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Suppose that $f : \{ z \in \mathbb C : \mathrm{Re}(z) > 0 \} \to \mathbb C$ is a holomorphic function in the right half plane with the property that $$ \lim_{z \to 0} f(z) \in \mathbb C $$ i.e. the limit exists. Is it true that if $(z_n)$ is a convergent sequence with limit in $$ \{ z \in \mathbb C : \mathrm{Re}(z) > 0 \} \cup \{ 0 \} $$ such that $f(z_n)=0$ for all $n$, then $f$ vanishes identically? Clearly this holds if the limit lies only in $\{ z \in \mathbb C : \mathrm{Re}(z) > 0 \} $ in view of the uniqueness theorem.

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    $\begingroup$ Your use of the term "limit point" is quite confusing. I assume you mean a convergent sequence, with limit in $\{z: \textrm{Re}\: z>0\} \cup \{ 0 \}$. I've taken the liberty to edit accordingly, but of course feel free to edit further if that wasn't your intention. $\endgroup$ Jun 26 at 16:52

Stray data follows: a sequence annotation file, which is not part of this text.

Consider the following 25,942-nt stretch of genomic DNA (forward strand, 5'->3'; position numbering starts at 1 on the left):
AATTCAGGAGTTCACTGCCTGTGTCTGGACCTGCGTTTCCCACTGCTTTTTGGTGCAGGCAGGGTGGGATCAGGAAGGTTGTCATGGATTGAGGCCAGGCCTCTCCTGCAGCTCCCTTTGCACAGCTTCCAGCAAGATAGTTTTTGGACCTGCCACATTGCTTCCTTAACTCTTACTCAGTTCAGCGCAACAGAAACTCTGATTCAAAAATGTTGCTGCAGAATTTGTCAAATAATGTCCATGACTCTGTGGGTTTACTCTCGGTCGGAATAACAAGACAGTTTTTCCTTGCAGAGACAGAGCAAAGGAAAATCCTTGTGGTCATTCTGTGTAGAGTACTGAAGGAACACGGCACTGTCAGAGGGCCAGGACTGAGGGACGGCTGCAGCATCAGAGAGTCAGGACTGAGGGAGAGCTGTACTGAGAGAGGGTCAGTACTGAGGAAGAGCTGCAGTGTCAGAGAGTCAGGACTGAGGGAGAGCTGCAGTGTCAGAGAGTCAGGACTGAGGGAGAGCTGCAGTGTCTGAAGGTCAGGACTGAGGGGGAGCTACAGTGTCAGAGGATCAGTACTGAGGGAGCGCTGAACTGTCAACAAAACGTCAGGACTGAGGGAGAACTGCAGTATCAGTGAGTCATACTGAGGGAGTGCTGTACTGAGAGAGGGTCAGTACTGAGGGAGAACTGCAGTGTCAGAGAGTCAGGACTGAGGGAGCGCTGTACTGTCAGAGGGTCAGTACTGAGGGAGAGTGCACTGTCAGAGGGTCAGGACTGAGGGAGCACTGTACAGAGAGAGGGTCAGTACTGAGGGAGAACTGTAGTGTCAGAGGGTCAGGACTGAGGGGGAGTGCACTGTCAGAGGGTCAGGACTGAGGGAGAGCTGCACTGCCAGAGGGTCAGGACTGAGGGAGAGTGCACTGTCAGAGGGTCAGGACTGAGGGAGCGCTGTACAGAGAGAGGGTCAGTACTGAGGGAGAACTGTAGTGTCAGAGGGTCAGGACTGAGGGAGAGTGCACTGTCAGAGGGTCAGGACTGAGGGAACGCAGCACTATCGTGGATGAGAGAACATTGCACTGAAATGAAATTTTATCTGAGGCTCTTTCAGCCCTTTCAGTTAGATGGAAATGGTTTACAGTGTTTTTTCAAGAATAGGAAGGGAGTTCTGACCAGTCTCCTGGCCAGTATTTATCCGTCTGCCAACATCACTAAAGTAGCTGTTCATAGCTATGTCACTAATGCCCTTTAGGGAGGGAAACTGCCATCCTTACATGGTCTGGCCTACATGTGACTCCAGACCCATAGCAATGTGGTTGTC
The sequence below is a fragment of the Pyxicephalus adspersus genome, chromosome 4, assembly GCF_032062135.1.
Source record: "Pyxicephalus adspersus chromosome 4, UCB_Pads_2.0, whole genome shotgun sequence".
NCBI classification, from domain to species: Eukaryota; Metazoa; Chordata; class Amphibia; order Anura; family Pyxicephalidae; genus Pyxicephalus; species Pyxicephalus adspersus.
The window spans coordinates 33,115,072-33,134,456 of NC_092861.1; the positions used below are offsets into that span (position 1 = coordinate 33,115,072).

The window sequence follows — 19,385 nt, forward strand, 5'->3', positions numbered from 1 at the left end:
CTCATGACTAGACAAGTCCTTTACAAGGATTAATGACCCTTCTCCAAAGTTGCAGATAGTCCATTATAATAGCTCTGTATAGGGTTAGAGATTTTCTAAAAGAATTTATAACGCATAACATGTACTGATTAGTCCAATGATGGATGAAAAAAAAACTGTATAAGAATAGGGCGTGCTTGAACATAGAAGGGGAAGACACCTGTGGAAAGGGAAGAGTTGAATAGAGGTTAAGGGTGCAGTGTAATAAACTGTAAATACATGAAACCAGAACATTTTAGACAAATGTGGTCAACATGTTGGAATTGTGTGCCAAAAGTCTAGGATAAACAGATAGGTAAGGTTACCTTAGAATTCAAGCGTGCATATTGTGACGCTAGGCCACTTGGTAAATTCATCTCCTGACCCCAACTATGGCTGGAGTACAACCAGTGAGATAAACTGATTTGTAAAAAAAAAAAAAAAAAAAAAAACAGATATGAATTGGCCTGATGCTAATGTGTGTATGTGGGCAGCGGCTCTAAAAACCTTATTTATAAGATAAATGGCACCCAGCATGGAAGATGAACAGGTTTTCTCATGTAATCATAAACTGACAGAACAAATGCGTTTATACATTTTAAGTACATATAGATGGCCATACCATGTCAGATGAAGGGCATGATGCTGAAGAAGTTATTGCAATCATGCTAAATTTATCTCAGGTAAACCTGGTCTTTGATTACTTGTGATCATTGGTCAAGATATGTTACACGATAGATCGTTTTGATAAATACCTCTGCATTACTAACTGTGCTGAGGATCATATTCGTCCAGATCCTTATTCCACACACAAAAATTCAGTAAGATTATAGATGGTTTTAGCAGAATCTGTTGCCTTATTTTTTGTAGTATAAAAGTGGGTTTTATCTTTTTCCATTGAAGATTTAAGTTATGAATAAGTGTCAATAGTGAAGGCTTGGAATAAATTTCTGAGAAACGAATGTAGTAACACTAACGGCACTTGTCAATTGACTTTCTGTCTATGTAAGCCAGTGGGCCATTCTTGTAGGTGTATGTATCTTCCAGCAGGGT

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This is false. We can take any function $g\not\equiv 0$ with $\lim_{z\to 0} g(z)=0$ such as $g(z)=z$ and then $f(z)=B(z)g(z)$, where $B$ is a Blaschke product with zeros $z_n$ (the linked page discusses Blaschke products on the unit circle, but of course we can move things over to the half plane by a Cayley transform).

The $z_n=x_n+iy_n$ must satisfy $\sum \frac{x_n}{x_n^2+y_n^2+1}<\infty$, but are otherwise arbitrary, so we can definitely fix a sequence $z_n\to 0$.

Then $f(z_n)=0$ and also still $\lim_{z\to 0}f(z)=0$ since $|B|\le 1$, but $f$ is not identically zero.

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